The Department of Justice (DOJ) has filed its response to the motion filed on behalf of the U.S. House of Representatives (House) seeking to put the lawsuit challenging the Affordable Care Act’s (ACA’s) cost-sharing subsidies on hold until the Trump administration takes over. Not surprisingly, the DOJ strongly opposes the House request.
In U.S. House of Representatives v. Burwell, the House is asking the court to bar the Obama administration from issuing cost-sharing subsidies to eligible ACA policyholders unless and until Congress appropriates the funds. The ACA cost-sharing reduction program reduces co-pays, co-insurance and deductibles for individuals with incomes of up to 250% of the federal poverty line who enroll in “Silver” plans through the healthcare exchanges. The administration has argued that the House does not have legal standing to bring its suit and in any case, the ACA supports payment of the cost-sharing subsidies. The district court agreed with the House and the administration has appealed the rulings to the Court of Appeals for the D.C. Circuit.
In a motion filed after the November election, the House is asking the court to put the case on hold to give the incoming Trump administration the opportunity to decide whether to amend, repeal or replace the ACA. According to the motion, representatives of the House and the Trump transition team are in discussions regarding options that could resolve the matter.
In its response opposing the hold request, the DOJ notes that the monthly subsidy payments have been made since 2014 and Congress has taken no legislative action to restrict the ongoing payments. The DOJ says the House suit is unprecedented and raises separation of powers concerns. According to the DOJ, the case “meddl[es] in the internal affairs of the legislative branch” by allowing one House of Congress to circumvent the legislative process. The DOJ states that if the House wants to eliminate the subsidies it should enact legislation, which would require the House to obtain the agreement of the Senate, present the resulting measure to the President, and to accept responsibility for the results.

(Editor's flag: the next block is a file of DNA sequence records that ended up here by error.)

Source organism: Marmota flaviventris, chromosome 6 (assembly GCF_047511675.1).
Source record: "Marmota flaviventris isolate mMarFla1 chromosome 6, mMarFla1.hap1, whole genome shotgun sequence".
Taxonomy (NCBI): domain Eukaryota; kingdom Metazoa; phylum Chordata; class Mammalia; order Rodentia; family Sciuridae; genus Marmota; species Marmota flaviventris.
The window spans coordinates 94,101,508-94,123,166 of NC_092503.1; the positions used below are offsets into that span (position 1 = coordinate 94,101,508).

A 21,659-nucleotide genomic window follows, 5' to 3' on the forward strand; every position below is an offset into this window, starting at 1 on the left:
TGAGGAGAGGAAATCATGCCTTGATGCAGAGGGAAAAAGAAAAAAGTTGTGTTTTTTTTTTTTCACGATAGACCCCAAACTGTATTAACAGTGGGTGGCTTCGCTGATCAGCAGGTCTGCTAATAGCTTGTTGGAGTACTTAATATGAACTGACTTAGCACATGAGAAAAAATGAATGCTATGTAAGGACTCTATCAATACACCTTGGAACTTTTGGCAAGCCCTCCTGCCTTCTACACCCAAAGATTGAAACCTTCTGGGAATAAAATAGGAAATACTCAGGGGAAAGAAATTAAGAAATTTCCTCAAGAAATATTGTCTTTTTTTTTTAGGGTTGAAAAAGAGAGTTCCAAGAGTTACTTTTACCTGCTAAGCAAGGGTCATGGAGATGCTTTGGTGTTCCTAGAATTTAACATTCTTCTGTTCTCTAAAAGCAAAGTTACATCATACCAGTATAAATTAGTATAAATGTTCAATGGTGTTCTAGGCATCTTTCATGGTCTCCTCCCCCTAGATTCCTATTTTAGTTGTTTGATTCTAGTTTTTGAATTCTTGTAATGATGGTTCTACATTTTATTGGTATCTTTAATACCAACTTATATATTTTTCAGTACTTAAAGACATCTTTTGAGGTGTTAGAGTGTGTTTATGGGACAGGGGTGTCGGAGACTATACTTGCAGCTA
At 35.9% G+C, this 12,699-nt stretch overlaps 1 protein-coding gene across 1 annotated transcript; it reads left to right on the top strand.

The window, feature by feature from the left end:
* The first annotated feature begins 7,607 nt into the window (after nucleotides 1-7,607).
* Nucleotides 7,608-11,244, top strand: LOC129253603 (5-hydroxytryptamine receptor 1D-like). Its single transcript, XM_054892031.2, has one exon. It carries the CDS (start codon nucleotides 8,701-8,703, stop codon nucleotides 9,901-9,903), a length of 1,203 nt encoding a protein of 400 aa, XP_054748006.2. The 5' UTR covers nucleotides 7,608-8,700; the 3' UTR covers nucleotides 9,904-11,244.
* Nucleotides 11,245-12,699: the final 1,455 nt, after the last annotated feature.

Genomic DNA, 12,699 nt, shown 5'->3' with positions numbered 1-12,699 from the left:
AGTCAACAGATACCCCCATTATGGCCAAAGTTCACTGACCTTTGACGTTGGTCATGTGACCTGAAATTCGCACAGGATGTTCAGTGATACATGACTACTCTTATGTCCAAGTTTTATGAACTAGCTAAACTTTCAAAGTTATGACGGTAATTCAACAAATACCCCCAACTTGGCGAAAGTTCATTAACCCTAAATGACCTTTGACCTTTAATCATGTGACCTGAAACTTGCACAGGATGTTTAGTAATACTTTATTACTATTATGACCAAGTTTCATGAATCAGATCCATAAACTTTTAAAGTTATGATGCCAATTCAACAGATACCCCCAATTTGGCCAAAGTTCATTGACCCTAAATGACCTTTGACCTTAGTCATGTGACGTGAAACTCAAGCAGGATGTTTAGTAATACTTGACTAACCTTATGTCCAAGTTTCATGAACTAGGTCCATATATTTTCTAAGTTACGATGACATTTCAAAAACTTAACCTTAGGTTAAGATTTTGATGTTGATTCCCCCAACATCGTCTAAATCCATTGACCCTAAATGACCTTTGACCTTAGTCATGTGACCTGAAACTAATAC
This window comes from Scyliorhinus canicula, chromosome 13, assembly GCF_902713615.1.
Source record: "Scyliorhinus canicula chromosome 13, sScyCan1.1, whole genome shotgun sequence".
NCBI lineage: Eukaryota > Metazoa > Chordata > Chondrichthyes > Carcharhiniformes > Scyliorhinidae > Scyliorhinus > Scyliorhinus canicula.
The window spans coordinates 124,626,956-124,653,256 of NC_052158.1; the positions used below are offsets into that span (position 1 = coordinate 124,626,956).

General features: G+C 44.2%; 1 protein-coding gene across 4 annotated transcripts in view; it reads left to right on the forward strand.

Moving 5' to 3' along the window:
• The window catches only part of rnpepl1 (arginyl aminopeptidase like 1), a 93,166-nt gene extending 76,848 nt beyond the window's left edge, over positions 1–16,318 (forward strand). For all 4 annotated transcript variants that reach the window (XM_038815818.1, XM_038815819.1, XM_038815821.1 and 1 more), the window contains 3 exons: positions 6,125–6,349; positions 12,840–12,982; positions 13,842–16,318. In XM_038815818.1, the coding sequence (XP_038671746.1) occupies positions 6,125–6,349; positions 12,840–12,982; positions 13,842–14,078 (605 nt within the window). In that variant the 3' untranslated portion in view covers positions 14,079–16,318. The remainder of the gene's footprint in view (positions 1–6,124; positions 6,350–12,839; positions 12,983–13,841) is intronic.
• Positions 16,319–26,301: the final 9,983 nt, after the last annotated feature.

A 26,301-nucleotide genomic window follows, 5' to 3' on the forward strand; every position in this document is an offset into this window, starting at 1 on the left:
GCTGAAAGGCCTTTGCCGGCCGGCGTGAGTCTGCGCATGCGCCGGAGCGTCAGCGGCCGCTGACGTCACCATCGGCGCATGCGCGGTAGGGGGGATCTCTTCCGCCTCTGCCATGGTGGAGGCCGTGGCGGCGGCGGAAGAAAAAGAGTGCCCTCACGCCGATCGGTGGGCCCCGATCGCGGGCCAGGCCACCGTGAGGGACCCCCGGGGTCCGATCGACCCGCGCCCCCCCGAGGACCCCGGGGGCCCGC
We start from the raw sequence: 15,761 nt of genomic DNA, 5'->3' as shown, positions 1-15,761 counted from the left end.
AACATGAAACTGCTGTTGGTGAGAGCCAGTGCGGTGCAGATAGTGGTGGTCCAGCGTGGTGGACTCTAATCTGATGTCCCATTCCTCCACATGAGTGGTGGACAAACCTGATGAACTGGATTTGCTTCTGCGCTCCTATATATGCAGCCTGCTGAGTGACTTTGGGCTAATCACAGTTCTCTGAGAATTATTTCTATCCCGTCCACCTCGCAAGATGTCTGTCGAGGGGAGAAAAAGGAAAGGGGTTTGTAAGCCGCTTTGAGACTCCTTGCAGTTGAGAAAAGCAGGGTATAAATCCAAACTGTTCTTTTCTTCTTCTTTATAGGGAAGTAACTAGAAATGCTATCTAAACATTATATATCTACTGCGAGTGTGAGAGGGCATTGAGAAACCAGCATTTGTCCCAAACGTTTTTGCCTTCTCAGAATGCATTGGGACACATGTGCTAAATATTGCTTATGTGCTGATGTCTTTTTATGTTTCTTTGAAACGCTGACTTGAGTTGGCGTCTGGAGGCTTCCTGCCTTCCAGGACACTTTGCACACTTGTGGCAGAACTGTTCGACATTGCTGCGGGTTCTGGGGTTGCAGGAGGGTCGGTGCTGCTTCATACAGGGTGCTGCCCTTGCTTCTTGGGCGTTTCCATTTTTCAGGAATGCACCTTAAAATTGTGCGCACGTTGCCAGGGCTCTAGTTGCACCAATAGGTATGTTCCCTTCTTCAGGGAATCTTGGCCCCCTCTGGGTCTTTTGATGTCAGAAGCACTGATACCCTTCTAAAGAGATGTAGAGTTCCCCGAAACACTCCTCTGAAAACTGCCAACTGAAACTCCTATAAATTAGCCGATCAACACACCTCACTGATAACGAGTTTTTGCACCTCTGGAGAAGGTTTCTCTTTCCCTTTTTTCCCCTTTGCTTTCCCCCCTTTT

The DOJ says that the House is seeking to decide how laws will be executed – but that is the job the constitution assigns to the executive branch. Further, the DOJ argues that the House is asking the court to go beyond the judicial branch’s constitutional authority as well. According to the DOJ, the election did not change these constitutional principles and the incoming administration likely won’t agree that the House should be able to alter the way the executive branch administers federal law.
Beyond the procedural concerns, the DOJ states that the lower court adopted a misguided interpretation that “would thwart the structure of the ACA’s carefully calibrated system of subsidies, severely disrupt the insurance markets, and – perversely – lead to substantially greater federal expenditures.” The DOJ referred to amicus briefs filed by the insurance industry expressing concerns about the dire impact sudden removal of the subsidies could have on the insurance market.
The DOJ points out that the ACA and its subsidy provisions remain the law of the land and requiring the House to file its appellate brief on the agreed upon schedule will not constrain the incoming President, as the House asserts. Denying the motion will simply allow the appeal to proceed in an orderly and timely fashion.
The DOJ did offer a way out for the House to avoid proceeding with the case, stating that the administration has no objection if the House wishes to dismiss the case and if the court vacates the lower court decision that agreed with the House position. With such a resolution being highly unlikely, the House’s request is now teed up for the court to rule on the motion.
We will continue to follow this case so check back for further developments.
A link to the DOJ response is below: